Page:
Approximately one-half of all people with multiple sclerosis (MS) experience cognitive impairments, such as difficulty with concentration, attention, memory, and poor judgment.
These symptoms are usually mild and are frequently overlooked. In most cases, they are only detectable through in-depth, neuropsychiatric testing.
Patients themselves may be unaware of their cognitive loss. It is often a family member or friend who first notices a change. Such impairments are rarely disabling, and intellectual and language abilities remain intact.
Cognitive symptoms due to multiple sclerosis occurs when lesions develop in brain areas responsible for information processing. These deficits may be more apparent with more complex or challenging processes.
MS-related fatigue may also make it more difficult for someone with multiple sclerosis to process information.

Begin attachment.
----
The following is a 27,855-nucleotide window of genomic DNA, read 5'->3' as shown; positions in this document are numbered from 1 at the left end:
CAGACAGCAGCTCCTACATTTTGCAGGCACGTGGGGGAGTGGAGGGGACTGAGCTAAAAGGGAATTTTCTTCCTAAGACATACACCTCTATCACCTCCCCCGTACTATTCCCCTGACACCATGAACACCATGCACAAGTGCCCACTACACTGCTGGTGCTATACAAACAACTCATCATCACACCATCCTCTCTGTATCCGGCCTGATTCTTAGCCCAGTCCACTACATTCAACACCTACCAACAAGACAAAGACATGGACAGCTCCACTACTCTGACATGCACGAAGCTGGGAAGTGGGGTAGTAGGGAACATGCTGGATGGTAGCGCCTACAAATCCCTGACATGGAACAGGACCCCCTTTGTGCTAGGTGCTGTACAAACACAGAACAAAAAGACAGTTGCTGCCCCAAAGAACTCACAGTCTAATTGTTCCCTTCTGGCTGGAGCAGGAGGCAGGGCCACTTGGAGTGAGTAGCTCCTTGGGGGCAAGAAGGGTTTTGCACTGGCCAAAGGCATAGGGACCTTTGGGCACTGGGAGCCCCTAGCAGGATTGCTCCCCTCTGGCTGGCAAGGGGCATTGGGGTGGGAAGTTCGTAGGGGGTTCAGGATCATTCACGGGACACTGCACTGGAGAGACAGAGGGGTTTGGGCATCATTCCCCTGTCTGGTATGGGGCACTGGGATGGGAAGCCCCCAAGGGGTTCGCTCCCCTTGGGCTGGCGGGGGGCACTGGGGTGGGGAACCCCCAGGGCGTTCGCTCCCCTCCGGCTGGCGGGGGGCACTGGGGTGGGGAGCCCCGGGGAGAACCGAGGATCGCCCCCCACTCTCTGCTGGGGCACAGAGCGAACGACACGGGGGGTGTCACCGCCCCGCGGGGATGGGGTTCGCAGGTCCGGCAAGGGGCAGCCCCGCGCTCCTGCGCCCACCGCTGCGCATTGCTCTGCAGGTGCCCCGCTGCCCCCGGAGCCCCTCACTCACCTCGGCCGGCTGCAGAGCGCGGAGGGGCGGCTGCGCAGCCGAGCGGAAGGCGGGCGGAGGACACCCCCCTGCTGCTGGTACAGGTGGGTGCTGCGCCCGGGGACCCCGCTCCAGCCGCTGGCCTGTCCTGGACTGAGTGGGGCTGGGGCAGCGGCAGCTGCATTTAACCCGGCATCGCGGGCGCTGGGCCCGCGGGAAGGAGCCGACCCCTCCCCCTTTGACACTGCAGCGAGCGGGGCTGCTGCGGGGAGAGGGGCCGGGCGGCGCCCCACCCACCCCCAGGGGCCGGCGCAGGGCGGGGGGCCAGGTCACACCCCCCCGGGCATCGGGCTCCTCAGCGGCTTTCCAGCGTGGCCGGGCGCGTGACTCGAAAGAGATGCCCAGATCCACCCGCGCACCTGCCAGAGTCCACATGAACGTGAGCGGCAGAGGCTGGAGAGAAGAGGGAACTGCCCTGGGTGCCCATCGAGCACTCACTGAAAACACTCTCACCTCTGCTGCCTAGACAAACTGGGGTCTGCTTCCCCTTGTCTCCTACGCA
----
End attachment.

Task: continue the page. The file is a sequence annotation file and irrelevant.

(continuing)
Scientists do not yet know whether altered cognition in multiple sclerosis reflects problems with information acquisition, retrieval, or a combination of both. Types of memory problems may differ depending on the individual's disease course (relapsing-remitting MS, primary-progressive MS,... etc.). However, there does not appear to be any direct correlation between duration of illness and severity of cognitive dysfunction.
Reference: The National Institute of Neurological Diseases and Stroke (NINDS)